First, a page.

Best Sail Shade Post Pole

Sail Shade Post Product Review Guide

There’s a big difference between sail shade support poles. The cheap poles will bend and break which can cause damage to the house. A quality post can will last for more than a decade, and survive the heaviest of storms.

We’ve spent hours researching more than 20 different support pole to provide you with our best picks. We did include a budget option if you just want something that can be setup temporary for an afternoon event.

When deciding the right sail shade pole, you want to look at the diameter of the pole. The better poles will be 3″ in diameter whereas the cheap ones with be 1″. You also want to verify the thickness of the tube walls. This is measured in gauge, and we want more than 10 for anything that’s going to permanently supporting the shade.

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How deep should shade posts be?

We recommend at least 32″ deep with concrete in the bottom of the hole.

What are sail shade post sizes?

For posts that will stay in the ground year around, we recommend at least 3″ in diameter. If you are going with something for a temporary shade by attaching it to a concrete bucket, you can get by with a 1″ pole at a fraction of the cost.

What are sail shade post options?

The primary choices are height with the most common options being 8 feet (96″) and 10 feet (120″). Most major post companies will sell extenders if you need a longer pole.

What does sail shade gauge mean?

Gauge measure the thickness of the wall inside a pipe. We recommend a 12 gauge which is 0.1″ thick. Note in the scale the smaller numbers represent thicker walls (and stronger posts). A 7 gauge post has a 0.17″ thick wall where as 22 gauge is 0.025 or roughly 1/4 the thickness of the 12 gauge that we recommend.

What is the best concrete for sun shade posts?

This is going to depend a lot on your area. Different regions of the country will work best with different mixes and products. Instead of applying a one size fits all solution, we recommend going to your local home depot and speaking with their consultants in the pro section. Their precise answer is going to be superior to any generalities I could share in a blog post.

What is the best post hole depth?

We recommend at least 32″ deep, and it’s ok to even go a little deeper depending on your soil. We live in Arizona with dry sandy soil so I prefer going a couple inches deeper.

Can you use wood for sun shade post?

Yes, this can be a great DIY project. We suggest using wood beams that are at least 5″ x 5″ and made of pressure treated lumber. This wood is going to be exposed to the elements so you want something that will last.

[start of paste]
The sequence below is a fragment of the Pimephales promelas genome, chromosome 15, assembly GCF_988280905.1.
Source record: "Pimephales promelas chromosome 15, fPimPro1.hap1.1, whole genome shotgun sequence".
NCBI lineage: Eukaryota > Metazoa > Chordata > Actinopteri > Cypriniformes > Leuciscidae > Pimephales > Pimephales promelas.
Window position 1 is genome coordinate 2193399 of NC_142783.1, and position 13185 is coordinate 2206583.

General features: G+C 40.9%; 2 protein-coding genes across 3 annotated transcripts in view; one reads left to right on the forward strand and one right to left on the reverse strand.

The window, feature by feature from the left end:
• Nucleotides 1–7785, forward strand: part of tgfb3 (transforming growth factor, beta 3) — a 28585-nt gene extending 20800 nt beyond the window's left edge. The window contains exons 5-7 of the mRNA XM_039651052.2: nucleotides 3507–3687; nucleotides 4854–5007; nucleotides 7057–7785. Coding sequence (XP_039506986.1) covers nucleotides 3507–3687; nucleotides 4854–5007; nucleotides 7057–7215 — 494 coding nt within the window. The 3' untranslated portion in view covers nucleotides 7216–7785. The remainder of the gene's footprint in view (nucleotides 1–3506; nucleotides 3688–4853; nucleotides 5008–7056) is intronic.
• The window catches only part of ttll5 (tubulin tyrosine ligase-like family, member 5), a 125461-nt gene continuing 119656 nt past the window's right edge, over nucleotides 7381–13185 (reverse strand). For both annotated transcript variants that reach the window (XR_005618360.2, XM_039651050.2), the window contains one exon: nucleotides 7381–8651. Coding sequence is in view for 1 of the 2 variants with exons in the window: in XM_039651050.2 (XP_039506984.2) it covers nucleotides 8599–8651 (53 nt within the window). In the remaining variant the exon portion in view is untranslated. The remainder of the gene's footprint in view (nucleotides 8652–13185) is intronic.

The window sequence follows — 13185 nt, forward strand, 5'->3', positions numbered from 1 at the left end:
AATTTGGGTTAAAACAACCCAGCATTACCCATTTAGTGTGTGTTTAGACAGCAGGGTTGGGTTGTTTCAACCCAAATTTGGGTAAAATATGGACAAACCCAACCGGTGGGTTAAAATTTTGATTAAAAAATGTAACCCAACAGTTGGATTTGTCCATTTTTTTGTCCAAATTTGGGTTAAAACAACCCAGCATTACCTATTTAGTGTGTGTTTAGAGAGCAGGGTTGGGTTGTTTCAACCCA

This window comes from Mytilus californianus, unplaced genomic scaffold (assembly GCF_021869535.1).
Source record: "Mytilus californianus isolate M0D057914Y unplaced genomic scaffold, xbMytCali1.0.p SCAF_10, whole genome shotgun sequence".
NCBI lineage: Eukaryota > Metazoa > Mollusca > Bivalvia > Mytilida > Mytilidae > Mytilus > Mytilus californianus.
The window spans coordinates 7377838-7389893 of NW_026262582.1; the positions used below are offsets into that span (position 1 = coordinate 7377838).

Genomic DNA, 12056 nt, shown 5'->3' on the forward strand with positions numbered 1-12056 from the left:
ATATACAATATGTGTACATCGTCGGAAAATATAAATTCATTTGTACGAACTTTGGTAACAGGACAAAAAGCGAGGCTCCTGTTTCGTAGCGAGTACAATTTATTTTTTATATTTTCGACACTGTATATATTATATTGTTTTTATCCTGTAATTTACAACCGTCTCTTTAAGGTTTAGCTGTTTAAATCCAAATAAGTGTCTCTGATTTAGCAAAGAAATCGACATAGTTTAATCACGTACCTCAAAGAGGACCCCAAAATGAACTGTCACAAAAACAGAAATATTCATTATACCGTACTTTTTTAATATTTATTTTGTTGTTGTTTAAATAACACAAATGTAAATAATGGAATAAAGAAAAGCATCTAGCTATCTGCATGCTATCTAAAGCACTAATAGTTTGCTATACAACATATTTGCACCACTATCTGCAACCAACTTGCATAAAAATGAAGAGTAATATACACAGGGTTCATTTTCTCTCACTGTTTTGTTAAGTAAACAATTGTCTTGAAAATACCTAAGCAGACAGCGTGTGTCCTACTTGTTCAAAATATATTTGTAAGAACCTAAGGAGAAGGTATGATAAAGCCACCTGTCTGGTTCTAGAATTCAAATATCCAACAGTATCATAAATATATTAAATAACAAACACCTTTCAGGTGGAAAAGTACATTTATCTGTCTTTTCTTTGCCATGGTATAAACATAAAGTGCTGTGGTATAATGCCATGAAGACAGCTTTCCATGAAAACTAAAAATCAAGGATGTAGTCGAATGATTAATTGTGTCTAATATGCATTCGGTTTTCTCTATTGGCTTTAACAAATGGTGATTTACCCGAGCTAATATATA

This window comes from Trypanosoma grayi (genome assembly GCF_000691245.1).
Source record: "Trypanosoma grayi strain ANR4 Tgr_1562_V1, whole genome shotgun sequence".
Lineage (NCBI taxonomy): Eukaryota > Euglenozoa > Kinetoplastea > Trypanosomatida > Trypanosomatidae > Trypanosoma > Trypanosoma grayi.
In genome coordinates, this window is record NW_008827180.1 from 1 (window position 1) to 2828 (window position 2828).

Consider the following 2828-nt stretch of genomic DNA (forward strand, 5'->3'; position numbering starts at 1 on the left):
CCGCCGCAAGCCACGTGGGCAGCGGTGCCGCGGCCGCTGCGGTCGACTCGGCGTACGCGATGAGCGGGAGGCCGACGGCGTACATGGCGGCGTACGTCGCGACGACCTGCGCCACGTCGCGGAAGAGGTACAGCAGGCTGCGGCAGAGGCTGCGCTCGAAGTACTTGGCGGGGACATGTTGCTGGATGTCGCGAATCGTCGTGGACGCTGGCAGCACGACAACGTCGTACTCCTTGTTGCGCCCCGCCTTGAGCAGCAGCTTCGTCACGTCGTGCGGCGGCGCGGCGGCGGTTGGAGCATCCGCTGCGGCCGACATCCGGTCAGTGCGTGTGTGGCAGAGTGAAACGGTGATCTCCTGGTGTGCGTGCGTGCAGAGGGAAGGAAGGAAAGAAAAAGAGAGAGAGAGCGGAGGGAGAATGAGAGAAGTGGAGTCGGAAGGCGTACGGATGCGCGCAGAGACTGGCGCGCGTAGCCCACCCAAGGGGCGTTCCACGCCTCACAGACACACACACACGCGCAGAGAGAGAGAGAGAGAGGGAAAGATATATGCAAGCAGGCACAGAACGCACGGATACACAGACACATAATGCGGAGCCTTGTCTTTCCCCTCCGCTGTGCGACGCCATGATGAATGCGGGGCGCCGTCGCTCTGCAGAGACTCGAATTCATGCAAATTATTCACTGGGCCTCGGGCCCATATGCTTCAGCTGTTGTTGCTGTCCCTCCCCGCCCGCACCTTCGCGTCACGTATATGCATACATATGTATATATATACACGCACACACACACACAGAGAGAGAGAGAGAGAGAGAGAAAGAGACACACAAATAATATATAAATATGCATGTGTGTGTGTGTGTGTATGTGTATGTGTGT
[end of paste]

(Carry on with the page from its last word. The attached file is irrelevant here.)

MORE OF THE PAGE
Are their DIY sun shade post options?

Absolutely! The most common we’ve seen include using wooden beams, but there are a lot of options here. I’d look for a steel beam of at least 3″ in diameter of 12 gauge or better.

Can you use PVC pipes for sail shade supports?

We *ABSOLUTELY* do not recommend this. I’ve gotten this question asked via our contact form so many times that I added it to the page. They are not nearly strong enough to handle the load. If they snap during a storm or heavy winds, you can have the pipe whipping around and damaging everything in the area. This is just not something you want to do regardless of price.

Can Posts be installed into backyard?

Absolutely! A lot of sail shades are installed with one or more pole in the backyard. Sometimes all the posts are placed in the backyard making a nice shade retreat away from the house.

Can you to concrete buckets install sail shades posts?

At first, we were against this, but we’ve changed our minds on this topic over the years. If you have a pool or patio that you only need covered part of the time, it can be a great solution to put the pole in a 5 gallon bucket with concrete at the bottom. It will be sturdy enough to support the shade, and you can move the bucket before any major storm.
Another major perk which finally pushed us to the approved category is how easily the shade can be detached from the post by tipping the bucket. This makes it an ideal option for home owners who only want the shade for events.

Do you recommend a 5 gallon bucket of concrete as an anchor?

As I wrote above, we now believe there is a good use case for it.

Our research process

Our team of editors reviews more than 100 products for each of our guides. We only consider items that have stood the test of time. We want them to be produced by companies who have been in business for years.

We see a lot of manufacturers take a short-sited approach by making low quality products, and then just launching the same garbage under a different brand once the customer reviews start coming in. Because we only recommend established companies, we can eliminate many of these risks.

We also look for products that have an active support community, and that meet the residential building codes for most states. Some states like Florida and California have more restrictive building guidelines so going with products that meet those standards mean that should work in most other parts of the country.

Finally, we also look at the technical elements of the products. Our site was established in 2012, and we’ve built up an expertise in the shade and awning space. We know the weights of fabric, the types of metal frame, and understand how to evaluate the gears. We’ve also written extensively on awning repair and maintenance so we can speak to the life expectancy.

After several years in business, we expanded to other products in the patio and backyard space. We live in Arizona, and we’re able to spend most of the year outside.

Finally, if you have any questions, feel free to send us a message on our contact form.

Last Updated:July 12, 2024